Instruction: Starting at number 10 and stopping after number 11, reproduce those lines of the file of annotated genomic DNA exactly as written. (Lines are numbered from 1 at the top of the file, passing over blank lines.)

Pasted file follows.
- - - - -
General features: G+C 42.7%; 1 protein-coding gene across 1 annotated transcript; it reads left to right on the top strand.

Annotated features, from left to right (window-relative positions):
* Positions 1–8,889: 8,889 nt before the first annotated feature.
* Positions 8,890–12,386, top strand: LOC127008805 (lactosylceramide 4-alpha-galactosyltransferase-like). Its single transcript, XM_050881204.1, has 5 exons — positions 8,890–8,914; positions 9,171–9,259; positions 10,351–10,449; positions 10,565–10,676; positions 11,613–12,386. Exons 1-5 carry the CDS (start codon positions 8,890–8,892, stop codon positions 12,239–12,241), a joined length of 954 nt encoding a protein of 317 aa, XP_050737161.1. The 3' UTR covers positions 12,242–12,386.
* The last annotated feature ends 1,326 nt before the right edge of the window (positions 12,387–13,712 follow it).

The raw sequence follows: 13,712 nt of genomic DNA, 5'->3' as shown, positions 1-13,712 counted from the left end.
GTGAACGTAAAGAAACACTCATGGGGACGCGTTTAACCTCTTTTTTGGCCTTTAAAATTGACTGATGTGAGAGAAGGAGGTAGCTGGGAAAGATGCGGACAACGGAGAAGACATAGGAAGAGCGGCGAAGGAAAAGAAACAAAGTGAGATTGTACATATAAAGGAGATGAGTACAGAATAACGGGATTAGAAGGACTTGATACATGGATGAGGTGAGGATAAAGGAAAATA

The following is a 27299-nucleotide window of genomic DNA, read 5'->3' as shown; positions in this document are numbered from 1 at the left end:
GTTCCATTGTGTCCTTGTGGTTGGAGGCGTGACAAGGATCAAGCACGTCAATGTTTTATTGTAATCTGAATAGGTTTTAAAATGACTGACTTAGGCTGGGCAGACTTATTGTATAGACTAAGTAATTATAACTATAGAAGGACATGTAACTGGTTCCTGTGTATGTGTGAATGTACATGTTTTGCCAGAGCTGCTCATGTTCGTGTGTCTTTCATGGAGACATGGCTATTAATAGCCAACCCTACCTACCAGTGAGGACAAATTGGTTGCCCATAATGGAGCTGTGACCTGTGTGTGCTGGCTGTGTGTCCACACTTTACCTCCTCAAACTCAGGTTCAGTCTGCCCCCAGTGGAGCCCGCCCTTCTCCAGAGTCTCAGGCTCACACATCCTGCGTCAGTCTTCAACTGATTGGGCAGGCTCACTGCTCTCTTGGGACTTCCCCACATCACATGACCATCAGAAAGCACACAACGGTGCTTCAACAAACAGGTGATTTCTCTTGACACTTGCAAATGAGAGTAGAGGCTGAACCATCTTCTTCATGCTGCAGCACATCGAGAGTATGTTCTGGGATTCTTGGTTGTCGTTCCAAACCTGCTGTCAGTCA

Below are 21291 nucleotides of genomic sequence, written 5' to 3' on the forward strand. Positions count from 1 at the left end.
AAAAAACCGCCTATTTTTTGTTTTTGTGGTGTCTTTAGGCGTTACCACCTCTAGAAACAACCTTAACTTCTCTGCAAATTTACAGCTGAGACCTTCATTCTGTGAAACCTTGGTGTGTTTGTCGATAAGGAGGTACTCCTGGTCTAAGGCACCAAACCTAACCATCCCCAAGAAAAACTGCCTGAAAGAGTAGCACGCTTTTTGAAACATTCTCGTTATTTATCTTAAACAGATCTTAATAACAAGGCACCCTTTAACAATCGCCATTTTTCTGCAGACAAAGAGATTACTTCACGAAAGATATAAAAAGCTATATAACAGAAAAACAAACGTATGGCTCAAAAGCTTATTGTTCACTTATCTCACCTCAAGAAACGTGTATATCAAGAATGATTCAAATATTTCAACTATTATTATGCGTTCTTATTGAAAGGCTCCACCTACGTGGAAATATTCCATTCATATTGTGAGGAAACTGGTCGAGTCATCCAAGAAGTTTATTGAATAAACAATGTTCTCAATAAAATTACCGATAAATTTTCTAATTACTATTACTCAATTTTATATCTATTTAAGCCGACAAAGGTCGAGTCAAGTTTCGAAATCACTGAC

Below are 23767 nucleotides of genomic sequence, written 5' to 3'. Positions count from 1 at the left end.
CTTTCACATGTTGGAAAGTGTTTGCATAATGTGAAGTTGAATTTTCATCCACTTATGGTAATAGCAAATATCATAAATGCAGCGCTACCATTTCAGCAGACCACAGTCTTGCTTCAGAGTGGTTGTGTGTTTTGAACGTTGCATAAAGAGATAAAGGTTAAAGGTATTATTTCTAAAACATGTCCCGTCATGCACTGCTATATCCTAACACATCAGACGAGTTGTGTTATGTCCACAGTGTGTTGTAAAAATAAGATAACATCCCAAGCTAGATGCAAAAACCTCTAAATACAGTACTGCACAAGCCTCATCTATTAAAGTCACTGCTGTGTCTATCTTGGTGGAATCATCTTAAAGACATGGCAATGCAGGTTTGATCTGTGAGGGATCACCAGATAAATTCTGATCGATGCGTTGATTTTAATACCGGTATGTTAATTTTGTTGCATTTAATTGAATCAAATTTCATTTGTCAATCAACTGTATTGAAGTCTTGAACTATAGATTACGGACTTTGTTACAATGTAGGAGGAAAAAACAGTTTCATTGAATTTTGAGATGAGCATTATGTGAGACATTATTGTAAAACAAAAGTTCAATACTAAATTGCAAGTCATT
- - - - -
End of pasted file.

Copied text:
Below are 21291 nucleotides of genomic sequence, written 5' to 3' on the forward strand. Positions count from 1 at the left end.
AAAAAACCGCCTATTTTTTGTTTTTGTGGTGTCTTTAGGCGTTACCACCTCTAGAAACAACCTTAACTTCTCTGCAAATTTACAGCTGAGACCTTCATTCTGTGAAACCTTGGTGTGTTTGTCGATAAGGAGGTACTCCTGGTCTAAGGCACCAAACCTAACCATCCCCAAGAAAAACTGCCTGAAAGAGTAGCACGCTTTTTGAAACATTCTCGTTATTTATCTTAAACAGATCTTAATAACAAGGCACCCTTTAACAATCGCCATTTTTCTGCAGACAAAGAGATTACTTCACGAAAGATATAAAAAGCTATATAACAGAAAAACAAACGTATGGCTCAAAAGCTTATTGTTCACTTATCTCACCTCAAGAAACGTGTATATCAAGAATGATTCAAATATTTCAACTATTATTATGCGTTCTTATTGAAAGGCTCCACCTACGTGGAAATATTCCATTCATATTGTGAGGAAACTGGTCGAGTCATCCAAGAAGTTTATTGAATAAACAATGTTCTCAATAAAATTACCGATAAATTTTCTAATTACTATTACTCAATTTTATATCTATTTAAGCCGACAAAGGTCGAGTCAAGTTTCGAAATCACTGAC